Thursday 7th of July 2022

dragonsea — faster delivery of goods powered by the wind......


We already have explored passenger travel with the SeaGlider. Now the new logistics of goods transfer for a fossil fuel-free new world. Here is gus' 1500 tonnes cargo-ship the DragonSea: 33 knots at most times.


The sketch above needs some mighty refinements on the wing shapes to maximise efficiency of forward motions using the wing differentials and the hull(s) resistance. Only test and computer calculations can solve the equations. On this project Gus chose a catamaran versus a single hull to provide more stability. The wings are based on a giant (slow) Russian bomber, the Kalinin K-7. Massive universal joints allow for fold back, as well as up and down 10 degrees of the wings angle facing the wind.


Note that the logistics of pier, jetty and harbours DO NOT NEED CRANES... due to the smaller size of containers most of which accommodate the 120 x 2400 sheet size of most building materials. Double containers can be use for bulkier items, still based on the modular size of 1.5 x 2.6 x 2.1 metres...





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a $10,000 bet…...


From Veritasium....


A UCLA Physics Professor bet me $10,000 that my video about going downwind faster than the wind was wrong. This video is sponsored by Brilliant. The first 200 people to sign up via get 20% off a yearly subscription.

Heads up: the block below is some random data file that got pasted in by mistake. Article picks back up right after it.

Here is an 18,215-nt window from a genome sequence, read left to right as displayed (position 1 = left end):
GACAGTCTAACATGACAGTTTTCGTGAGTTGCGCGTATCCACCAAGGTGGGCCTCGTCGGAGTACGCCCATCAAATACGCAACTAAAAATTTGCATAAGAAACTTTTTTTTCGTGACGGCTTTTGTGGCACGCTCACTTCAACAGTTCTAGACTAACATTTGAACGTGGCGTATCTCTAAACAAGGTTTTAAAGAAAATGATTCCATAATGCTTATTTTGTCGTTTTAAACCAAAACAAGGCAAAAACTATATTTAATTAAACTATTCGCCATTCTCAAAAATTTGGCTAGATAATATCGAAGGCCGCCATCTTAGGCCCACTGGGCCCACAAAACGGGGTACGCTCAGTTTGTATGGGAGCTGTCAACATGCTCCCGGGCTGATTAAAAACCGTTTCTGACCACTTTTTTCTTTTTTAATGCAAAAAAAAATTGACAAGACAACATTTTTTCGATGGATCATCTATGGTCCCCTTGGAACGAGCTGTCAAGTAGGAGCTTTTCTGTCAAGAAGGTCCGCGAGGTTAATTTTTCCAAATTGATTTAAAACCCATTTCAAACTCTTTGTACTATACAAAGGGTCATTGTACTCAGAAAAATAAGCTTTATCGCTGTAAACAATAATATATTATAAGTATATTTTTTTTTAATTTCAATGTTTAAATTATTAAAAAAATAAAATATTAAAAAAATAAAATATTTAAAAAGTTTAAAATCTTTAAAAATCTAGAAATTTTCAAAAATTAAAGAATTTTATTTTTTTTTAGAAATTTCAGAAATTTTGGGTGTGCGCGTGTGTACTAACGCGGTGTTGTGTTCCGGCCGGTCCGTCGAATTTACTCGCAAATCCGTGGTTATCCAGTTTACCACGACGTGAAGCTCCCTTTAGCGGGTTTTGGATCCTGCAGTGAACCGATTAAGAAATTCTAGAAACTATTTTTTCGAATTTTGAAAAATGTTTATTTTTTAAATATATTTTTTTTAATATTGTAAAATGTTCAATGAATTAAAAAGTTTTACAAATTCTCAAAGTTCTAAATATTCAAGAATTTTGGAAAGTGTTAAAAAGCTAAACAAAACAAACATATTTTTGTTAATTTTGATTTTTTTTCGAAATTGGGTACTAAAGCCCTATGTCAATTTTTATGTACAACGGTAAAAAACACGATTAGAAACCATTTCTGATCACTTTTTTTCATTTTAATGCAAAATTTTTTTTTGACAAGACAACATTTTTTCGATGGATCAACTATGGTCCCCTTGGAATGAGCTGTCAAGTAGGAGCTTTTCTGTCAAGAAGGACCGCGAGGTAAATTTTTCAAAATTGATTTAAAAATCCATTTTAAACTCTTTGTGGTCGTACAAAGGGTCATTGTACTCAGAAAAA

For more information about the Veritasium Science Communication Contest check out --



The wager agreement:


Prof. Kusenko's slides:


My rebuttal:


Huge thanks to Xyla Foxlin for building the model cart, and making the instructions so accessible to the public. Check out Xyla's video --


A massive thanks to Bill Nye, Neil DeGrasse Tyson, and Sean Carroll for witnessing the signing of the wager.


A huge thanks to Prof. Alexander Kusenko for being a man of honour -- it's a difficult thing to change your mind, especially in a public forum.


A huge thanks to Prof. Mark Drela for the interview and help making sure we got the physics right.